Fame10 Exclusive: American Woman Review | TIFF 2018

  

Source: Courtesy of TIFF

Sienna Miller took center stage in the Jake Scott-directed film American Woman which tells the story of a scattered mother whose daughter goes missing in a grim Pensylvania town. Although Miller’s performance and the family dynamics of this film are applaudable and relatable, the plot seems to lack focus on some of the central twists, which leaves the audience with more questions than answers.

The film begins by introducing the Callahan family who is the quintessential picture of working-class, small-town America. Thirty-something supermarket cashier Deb Callahan (Miller) is introduced as a somewhat reckless mother to a 16-year old teen mom, Bridget, who has already broken things off with her toddler’s father. Clearly, destined-to-fail relationships seem to run in the family because Deb is introduced having an affair with a married man, which is only the first of her destructive dating decisions throughout the film. Deb’s entire existence is a time bomb waiting to be triggered, which happens when her daughter Bridget mysteriously goes missing and Deb falls down a drunken downward spiral.

While Bridget’s unexplained disappearance is a focus of the film for the beginning portion, the story seems to dwell on Deb’s reaction to the disappearance rather than the event itself. The plot proceeds to place a full focus on Deb and her relationship missteps, all while Brigitte’s disappearance is an underlying, festering plot that never gets the full attention it deserves. The entire film we question, “who did it?” but the film doesn’t ever seem to directly address this, and instead, focuses on Deb’s transition in becoming a nurturing mother in Bridget’s absence to her grandson.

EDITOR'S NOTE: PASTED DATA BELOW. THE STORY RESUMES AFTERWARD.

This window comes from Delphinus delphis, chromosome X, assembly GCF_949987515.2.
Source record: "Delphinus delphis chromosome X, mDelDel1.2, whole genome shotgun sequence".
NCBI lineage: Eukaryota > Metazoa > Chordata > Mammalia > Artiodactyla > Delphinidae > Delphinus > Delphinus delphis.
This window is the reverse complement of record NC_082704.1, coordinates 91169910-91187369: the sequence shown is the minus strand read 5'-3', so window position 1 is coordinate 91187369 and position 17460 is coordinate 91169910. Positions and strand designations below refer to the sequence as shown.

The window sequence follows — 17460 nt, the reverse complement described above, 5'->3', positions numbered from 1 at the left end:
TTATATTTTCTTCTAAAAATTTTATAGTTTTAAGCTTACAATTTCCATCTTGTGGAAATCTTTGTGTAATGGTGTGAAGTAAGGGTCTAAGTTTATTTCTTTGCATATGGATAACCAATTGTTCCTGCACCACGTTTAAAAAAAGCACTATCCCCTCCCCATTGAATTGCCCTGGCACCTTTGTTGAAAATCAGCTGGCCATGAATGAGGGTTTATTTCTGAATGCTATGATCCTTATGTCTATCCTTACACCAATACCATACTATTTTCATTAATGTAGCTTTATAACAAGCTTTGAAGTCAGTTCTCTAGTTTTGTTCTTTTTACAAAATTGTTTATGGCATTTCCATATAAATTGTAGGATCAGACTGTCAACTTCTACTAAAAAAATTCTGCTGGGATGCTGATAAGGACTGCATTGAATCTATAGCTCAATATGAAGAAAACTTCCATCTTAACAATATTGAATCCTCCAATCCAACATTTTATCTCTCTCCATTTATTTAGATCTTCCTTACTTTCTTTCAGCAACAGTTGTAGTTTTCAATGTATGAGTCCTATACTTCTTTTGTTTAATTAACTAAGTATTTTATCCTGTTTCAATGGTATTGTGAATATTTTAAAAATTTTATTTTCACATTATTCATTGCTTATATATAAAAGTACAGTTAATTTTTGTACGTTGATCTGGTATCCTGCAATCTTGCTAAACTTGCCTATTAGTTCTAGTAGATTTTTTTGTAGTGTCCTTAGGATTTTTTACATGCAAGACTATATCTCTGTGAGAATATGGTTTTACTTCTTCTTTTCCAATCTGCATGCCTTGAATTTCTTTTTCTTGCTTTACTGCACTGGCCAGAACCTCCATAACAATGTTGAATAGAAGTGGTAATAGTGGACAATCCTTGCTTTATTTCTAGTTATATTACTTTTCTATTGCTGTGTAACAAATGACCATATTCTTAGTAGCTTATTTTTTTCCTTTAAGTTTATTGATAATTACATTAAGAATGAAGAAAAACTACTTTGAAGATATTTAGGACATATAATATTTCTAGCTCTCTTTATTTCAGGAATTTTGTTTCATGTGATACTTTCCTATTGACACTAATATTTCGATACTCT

Although American Woman lacks focus on the missing-persons underplot, we still give major kudos to Miller in her role as Deb. She proves her talent as an actress by flawlessly portraying the complex and multi-dimensional character of Deb who completely sheds her previous self and shifts into a woman, and mother, of resilience, strength, and independence. Watching Deb mature and make sound life decisions is a huge part of the appeal of the film and Miller takes on this character who excels in the face of adversity with stride.

Another facet of this film that’s worthy of note is Deb’s foil character, her sister Katherine (Christina Hendricks) who lives directly across the street. Katherine is the version of an “American woman” that Deb could have been minus a few missteps. She works a solid job and has a doting husband who cares deeply for their two sons and would do anything for his family, including cleaning up the messes Deb makes along the way. Although the relationship between Deb and her family is rocky at first, throughout the course of the film we see intolerance and too-close-for-comfort family relations turn to pure, unconditional love and care. The dynamic between Deb and her family is a huge point of applause on Scott’s part. He paints a picture of a realistic family with trials and tribulations along the way but at the end of the day, they always have each other’s backs.

Overall, despite the screenplay’s focus on Deb’s romantic missteps rather than her daughter’s disappearance, Deb’s resilience through life’s unexpected turns makes American Woman worth the watch. The honest depictions of family dynamics and Miller’s stellar, raw performance allows American Woman to shine, we simply wish that some of the loose ends and twists had more palpable explanations along the way.

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